While almost everyone agrees that the current U.S. system for taxing foreign proäts of American corporations is counterproductive, there has been heated partisan debate about what should be done. Now, with Republican dominance of Congress and the White House, we should look carefully at House Speaker Paul Ryan’s path-breaking plan for corporate tax reform.
Under current law, foreign proäts of American corporations are legally subject to a 35 percent U.S. tax — the highest corporate tax rate among industrialized countries. In fact, American corporations do not pay this tax unless and until they bring these foreign proäts back to the U.S.
Thus, the current system mainly beneäts tax lawyers and accountants.
Robert Pozen knows a little something about thriving at the top — he’s the former chairman of MFS Investment Management, a senior lecturer at Harvard Business School, and the author of the book Extreme Productivity. I recently asked him about how demands on executives — and CEOs in particular — have changed over the years, and how today’s leaders can best navigate their busy days. An edited version of our conversation is below.
What are the most pressing productivity issues executives are facing today, and how can they tackle them?
For executives who aren’t part of the C-suite, I think the two most pressing issues are meetings and email. They consume a ridiculous amount of people’s time, and a lot of it isn’t well spent. But they’re both solvable problems.
On email, my suggestions are pretty simple. First, don’t look at it every minute; look at it every hour or two. Second, try to discipline yourself to read only the subject matter in order to discard 50% to 80% of your emails right away. We all get so much spam. Third, practice what I call “OHIO” — Only Handle It Once, immediately deciding what to do with each email. Concentrate on the emails that are important and answer them right away. And don’t put them into some sort of storage system, because by the time you’re ready to finally tackle them, you’ll spend another half an hour trying to find them…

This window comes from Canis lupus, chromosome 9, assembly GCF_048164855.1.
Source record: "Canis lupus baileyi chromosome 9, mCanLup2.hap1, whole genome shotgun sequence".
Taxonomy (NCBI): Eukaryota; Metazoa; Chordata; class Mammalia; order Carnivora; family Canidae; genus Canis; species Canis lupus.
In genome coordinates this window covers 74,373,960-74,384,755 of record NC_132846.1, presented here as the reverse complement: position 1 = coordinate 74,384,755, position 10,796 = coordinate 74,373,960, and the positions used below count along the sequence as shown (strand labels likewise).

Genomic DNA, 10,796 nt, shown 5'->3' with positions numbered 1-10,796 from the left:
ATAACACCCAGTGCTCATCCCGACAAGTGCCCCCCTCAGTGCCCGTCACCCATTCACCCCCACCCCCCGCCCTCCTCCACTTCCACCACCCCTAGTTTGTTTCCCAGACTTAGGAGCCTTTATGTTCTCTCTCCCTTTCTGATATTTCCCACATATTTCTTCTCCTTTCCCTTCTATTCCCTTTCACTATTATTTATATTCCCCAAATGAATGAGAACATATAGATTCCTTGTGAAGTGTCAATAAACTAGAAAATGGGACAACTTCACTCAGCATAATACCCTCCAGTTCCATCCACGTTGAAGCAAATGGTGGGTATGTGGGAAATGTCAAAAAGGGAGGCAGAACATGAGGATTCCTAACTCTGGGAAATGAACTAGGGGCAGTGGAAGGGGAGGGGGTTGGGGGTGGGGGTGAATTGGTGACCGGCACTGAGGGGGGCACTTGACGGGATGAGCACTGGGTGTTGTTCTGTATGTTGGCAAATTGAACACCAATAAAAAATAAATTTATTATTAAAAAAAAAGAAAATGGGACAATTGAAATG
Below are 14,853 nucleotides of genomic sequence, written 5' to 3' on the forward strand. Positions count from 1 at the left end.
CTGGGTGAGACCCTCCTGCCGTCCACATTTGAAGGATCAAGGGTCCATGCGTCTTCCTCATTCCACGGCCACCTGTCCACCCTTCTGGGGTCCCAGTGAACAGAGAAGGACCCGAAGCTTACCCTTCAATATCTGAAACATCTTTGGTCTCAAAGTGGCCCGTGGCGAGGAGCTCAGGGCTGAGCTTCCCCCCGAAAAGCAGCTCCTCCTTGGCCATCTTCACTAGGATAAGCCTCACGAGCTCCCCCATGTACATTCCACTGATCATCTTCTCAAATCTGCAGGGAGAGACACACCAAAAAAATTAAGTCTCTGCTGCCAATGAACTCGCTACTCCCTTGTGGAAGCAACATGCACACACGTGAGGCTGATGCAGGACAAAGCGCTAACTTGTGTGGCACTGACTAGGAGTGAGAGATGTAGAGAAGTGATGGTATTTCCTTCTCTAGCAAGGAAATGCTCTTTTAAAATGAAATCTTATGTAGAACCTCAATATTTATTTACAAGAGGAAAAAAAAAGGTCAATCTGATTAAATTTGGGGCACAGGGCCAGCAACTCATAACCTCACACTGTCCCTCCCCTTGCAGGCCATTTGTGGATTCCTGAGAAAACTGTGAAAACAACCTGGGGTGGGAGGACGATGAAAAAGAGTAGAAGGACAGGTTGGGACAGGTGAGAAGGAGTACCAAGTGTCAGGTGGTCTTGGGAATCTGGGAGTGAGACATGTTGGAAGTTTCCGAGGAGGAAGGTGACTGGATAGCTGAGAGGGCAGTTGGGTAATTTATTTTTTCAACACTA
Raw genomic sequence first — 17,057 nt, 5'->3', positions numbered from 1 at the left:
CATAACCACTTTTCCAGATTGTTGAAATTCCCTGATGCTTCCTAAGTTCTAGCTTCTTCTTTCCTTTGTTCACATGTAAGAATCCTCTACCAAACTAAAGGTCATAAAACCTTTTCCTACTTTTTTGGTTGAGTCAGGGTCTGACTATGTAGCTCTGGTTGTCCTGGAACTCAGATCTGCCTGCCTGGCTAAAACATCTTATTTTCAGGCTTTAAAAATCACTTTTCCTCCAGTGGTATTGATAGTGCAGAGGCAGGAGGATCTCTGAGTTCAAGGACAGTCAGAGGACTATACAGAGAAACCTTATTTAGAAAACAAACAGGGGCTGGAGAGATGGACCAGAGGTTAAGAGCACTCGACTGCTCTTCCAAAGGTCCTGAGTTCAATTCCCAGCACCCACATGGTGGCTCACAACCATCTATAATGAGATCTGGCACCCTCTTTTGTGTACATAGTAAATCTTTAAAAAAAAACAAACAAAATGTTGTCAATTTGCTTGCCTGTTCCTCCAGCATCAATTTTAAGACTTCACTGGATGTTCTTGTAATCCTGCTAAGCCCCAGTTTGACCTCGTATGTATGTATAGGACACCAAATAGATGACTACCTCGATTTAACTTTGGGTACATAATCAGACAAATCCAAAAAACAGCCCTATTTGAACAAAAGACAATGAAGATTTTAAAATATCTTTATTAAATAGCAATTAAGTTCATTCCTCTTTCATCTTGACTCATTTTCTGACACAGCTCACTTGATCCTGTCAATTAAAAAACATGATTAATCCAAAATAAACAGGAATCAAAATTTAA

Between our finances, fitness, beauty, working — even our souls. We can spend thousands of dollars on making ourselves better. The self-help business is booming: from personal trainers to plastic surgery, how are we spending money to help ourselves? This is the question that radio host Tom Hudson and I discuss tonight on Miami’s WLRN “Sunshine Economy”…
Are obsolete ideas about productivity holding back investment professionals? The modern investment industry is a knowledge-based business operating with an industrial-era mentality about time management, according to Harvard economist (and Future of Finance adviser) Robert Pozen. In the November/December issue of CFA Institute Magazine, he explains why professional investors who want to excel “must totally change their mindset” about productivity.
To be an effective manager, you need to be skilled at giving out both praise and criticism. While praise is easy to give, it is far more challenging and unpleasant to criticize your employees. Yet the practice of management requires you to occasionally show employees where they need to improve. Thus, it is vital for managers to learn how and when to give negative feedback.
Despite the endless predictions that business travel will become “obsolete,” spending on business travel has just climbed to an all-time high according to Oxford Economics. Since business travel doesn’t appear to be going away anytime soon, what steps should you take to maximize your productivity on the road?
Here are my four top tips for effective business travel: